Lucy: I've had the good fortune of working for several good managers in my time at Starbucks –– GCs who believed in broadening opportunities and career development. Therefore, I got a lot of exposure to different opportunities within the field of law. And about six years ago when our then-GC retired, I applied for the position of general counsel and served in that role for about five years. Starbucks has changed a lot since I started, going from a 25/30-person group of primarily legal professionals, to about 225 people in 14 offices around the globe –– including various corporate affairs functions, such as business continuity, global safety and security, and ethics and compliance.
ACC: As general counsel of Starbucks, charged with the company's large global legal department, what did your typical day look like? And now, with your new business-focused role, what's changed?
Lucy: Well, I'm not sure that my HR role is any more business focused than my legal role. The general counsel role in almost any company is business focused as well as legal focused. I believe that's one of the things you learn about in in-house practice: You're a business champion and business partner, and you really must be business oriented to succeed in that role.
There are two major parts of the GC job. One is certainly managing the legal affairs of the company and making sure that you have the best legal talent representing the company to do that. Starbucks has a wide variety of people around the world representing the legal interests of the company at all levels. Those legal and compliance professionals are handling everything from litigation to employment, real estate work, commercial work, trademark, corporate governance and security, M&A –– all the traditional things that most in-house law practices have. Management of that work, and managing the leaders who manage others –– was a critical part of my job as general counsel.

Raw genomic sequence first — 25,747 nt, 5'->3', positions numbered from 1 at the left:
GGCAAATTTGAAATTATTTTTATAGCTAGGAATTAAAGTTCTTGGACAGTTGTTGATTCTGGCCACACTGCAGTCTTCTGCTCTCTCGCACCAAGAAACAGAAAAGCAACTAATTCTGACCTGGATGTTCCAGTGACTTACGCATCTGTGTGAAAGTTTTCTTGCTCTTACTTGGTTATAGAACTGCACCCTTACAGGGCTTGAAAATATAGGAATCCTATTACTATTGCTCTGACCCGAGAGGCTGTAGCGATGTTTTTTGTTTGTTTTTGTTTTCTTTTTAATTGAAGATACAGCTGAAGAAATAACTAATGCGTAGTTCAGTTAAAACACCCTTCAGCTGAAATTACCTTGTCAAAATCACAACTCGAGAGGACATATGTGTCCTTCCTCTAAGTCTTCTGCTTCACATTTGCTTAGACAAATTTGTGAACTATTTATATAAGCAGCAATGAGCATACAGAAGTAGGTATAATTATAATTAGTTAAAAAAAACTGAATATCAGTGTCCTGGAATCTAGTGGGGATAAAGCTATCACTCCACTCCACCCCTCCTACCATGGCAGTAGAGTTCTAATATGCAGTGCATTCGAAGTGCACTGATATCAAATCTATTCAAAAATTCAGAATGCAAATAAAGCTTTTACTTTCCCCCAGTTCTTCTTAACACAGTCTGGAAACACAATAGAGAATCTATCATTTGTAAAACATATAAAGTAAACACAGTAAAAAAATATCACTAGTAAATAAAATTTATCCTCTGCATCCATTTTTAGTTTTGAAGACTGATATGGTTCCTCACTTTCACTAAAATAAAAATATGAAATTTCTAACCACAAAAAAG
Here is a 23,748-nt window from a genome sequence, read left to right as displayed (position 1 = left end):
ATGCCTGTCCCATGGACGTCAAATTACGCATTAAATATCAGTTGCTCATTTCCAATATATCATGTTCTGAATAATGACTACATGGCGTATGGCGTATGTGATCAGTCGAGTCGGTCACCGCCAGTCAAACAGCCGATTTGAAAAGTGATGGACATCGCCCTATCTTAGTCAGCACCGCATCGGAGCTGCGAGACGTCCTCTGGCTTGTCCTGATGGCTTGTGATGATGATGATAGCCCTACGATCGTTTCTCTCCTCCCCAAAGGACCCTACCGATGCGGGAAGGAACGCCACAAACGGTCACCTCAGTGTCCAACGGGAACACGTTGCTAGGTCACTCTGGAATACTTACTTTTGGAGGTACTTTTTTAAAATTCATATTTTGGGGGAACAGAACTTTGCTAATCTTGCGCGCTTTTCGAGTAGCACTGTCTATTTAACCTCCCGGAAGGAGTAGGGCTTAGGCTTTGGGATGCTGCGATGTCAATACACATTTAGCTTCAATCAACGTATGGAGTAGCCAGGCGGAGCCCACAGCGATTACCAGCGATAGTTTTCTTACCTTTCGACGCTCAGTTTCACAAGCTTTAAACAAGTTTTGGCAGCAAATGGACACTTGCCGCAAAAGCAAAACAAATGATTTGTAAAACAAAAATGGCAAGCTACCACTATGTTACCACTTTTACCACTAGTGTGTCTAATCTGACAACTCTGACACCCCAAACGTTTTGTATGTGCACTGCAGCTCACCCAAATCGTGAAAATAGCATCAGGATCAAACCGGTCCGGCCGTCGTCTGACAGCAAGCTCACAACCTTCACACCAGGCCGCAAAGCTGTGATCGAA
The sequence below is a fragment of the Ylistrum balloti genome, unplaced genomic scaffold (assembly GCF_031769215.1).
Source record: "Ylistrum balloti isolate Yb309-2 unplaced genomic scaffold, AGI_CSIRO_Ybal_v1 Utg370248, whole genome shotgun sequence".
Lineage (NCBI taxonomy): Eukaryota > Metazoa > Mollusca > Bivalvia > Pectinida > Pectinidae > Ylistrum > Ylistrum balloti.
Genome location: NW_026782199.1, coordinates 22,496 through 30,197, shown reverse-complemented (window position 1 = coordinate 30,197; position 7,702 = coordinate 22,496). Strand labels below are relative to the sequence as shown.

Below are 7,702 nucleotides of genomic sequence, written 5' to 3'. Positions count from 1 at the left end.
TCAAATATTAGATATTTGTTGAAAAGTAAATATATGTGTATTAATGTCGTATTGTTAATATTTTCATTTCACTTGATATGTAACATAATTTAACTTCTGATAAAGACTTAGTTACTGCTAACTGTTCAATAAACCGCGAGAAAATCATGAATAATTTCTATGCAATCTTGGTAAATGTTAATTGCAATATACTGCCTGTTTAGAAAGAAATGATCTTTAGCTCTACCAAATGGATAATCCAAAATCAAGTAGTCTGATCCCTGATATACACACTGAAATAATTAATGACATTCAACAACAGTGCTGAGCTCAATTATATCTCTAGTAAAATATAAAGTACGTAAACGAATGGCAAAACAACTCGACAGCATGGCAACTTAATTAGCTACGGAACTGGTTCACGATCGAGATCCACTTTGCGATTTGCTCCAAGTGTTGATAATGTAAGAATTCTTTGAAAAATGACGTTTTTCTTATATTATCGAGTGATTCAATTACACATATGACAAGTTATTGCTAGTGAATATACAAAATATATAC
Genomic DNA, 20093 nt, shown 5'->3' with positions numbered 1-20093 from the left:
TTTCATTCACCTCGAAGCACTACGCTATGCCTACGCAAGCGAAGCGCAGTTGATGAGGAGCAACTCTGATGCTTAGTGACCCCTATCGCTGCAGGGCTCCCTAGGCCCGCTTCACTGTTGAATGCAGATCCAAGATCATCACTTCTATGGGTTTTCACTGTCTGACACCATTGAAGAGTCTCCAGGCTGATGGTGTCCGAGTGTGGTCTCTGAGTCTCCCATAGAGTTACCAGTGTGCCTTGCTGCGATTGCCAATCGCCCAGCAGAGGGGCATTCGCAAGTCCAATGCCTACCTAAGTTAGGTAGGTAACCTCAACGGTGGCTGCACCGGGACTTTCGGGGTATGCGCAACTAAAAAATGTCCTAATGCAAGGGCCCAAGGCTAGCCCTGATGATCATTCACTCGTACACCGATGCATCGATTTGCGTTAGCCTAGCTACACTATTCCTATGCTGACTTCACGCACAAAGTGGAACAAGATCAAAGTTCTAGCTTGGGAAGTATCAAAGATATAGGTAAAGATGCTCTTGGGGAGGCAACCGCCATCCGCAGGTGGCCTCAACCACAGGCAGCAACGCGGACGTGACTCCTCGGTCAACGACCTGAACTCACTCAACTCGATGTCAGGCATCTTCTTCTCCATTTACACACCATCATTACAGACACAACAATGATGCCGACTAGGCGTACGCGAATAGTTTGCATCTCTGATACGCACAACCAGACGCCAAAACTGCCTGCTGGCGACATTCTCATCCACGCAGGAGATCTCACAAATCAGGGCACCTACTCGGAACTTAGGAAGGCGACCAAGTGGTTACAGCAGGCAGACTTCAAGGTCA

The second half of the job is being a member of the senior team of the company. As the general counsel, I have always reported to the CEO and been a member of the executive team. That means that you not only take the responsibility of being the company's chief lawyer, but also one of the top leaders in the company –– contributing to and supporting the strategy and business of the company. Being business oriented was my job, certainly with a bent toward the law, but I wasn't in the room to simply represent the legal issues. I have always considered myself to be an active and participatory senior leader with a great passion and commitment to Starbucks and its mission and values.
ACC: Can you define your new role with Starbucks and elaborate on your transition?
Lucy: My role is executive vice president and chief partner officer. Our employees are called partners because we are owners of the business, both in terms of stock and in responsibility and accountability. Many companies have defined the chief human resources officer as "chief people officer". For us, chief partner officer makes sense because it focuses on one of our primary assets –– our partners. Arguably coffee and people are what Starbucks is about. I feel fortunate to be able to take the leadership role on the people part.